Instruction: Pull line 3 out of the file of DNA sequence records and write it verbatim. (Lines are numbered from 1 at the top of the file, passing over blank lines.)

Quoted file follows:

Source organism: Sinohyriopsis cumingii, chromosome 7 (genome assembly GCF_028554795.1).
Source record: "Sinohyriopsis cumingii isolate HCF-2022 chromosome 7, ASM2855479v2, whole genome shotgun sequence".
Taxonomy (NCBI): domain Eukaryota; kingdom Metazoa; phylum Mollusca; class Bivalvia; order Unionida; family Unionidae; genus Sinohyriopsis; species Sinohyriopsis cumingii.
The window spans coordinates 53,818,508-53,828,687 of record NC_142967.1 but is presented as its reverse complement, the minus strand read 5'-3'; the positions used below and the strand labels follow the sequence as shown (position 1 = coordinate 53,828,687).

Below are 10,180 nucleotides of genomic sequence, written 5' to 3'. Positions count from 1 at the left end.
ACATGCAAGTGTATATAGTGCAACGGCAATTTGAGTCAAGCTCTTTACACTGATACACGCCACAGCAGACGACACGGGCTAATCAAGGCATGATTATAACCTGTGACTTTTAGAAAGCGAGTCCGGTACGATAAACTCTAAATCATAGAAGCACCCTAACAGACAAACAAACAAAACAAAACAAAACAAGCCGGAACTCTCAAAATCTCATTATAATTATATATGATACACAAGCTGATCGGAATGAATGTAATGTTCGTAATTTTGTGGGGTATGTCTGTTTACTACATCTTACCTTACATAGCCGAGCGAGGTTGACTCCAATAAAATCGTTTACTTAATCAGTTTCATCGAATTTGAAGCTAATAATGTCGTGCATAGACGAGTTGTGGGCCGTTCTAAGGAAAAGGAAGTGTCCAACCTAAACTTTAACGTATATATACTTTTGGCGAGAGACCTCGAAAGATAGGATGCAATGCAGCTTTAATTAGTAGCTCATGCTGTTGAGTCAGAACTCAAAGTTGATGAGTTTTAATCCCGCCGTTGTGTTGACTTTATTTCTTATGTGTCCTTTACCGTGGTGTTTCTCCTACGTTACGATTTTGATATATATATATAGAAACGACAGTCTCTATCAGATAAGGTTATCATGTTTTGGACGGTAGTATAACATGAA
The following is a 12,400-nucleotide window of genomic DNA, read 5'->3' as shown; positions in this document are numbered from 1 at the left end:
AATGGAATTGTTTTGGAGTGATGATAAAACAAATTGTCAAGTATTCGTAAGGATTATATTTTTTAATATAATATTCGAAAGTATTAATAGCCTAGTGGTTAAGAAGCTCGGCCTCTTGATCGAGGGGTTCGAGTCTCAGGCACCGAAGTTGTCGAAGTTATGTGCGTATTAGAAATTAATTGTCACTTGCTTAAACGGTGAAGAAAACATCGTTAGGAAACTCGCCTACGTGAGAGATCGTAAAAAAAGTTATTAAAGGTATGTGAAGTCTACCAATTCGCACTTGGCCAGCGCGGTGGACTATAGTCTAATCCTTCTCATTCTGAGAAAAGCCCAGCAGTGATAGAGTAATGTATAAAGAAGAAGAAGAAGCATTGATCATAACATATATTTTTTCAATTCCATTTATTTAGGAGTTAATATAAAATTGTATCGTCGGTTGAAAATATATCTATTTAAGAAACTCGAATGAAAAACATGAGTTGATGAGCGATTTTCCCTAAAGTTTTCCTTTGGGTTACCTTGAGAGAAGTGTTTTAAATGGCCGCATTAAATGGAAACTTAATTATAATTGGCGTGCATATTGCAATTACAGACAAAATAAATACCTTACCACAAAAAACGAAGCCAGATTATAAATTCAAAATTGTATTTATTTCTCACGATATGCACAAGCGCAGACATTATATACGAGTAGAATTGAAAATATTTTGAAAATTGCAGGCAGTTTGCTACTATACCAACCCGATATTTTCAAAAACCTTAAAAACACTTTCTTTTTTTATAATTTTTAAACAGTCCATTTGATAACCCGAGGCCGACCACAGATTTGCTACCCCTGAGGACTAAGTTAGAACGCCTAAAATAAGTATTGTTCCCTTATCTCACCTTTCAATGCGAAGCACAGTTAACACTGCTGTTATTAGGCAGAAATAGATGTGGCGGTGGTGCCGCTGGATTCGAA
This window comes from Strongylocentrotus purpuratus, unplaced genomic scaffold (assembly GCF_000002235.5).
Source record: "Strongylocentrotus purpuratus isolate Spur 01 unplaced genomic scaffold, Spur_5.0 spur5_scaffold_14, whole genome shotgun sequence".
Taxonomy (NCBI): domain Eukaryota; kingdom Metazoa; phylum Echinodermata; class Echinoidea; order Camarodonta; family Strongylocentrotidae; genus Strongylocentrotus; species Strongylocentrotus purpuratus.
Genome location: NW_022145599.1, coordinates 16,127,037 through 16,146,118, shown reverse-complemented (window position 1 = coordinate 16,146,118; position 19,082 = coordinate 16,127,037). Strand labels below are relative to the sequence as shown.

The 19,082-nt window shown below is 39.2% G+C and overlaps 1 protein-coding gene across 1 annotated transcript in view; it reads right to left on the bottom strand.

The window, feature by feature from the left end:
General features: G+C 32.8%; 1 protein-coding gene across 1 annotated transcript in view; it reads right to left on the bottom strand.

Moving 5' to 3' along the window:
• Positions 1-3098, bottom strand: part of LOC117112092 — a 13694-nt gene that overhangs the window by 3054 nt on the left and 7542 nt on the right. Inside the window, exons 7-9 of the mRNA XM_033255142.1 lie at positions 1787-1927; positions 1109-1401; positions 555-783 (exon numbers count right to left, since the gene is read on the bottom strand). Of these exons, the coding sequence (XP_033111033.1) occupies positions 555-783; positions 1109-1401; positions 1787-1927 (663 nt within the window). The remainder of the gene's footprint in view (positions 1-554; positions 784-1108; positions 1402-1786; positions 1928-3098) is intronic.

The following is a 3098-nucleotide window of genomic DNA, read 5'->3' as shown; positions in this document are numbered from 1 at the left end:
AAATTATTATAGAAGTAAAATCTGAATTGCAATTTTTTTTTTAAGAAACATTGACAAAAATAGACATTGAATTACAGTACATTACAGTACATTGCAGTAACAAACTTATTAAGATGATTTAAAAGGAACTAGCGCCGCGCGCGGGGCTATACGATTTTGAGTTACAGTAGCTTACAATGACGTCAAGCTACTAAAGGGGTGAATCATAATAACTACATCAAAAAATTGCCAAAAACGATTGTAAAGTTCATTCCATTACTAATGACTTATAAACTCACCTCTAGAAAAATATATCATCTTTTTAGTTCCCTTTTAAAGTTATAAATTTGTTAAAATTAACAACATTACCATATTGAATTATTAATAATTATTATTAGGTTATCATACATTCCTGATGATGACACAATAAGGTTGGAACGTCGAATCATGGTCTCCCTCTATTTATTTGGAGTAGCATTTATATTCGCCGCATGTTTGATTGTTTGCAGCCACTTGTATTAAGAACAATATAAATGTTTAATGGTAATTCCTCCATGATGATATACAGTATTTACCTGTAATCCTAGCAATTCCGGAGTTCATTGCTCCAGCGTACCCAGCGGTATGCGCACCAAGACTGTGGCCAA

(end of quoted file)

Taxonomy (NCBI): domain Eukaryota; kingdom Metazoa; phylum Mollusca; class Bivalvia; order Unionida; family Unionidae; genus Sinohyriopsis; species Sinohyriopsis cumingii.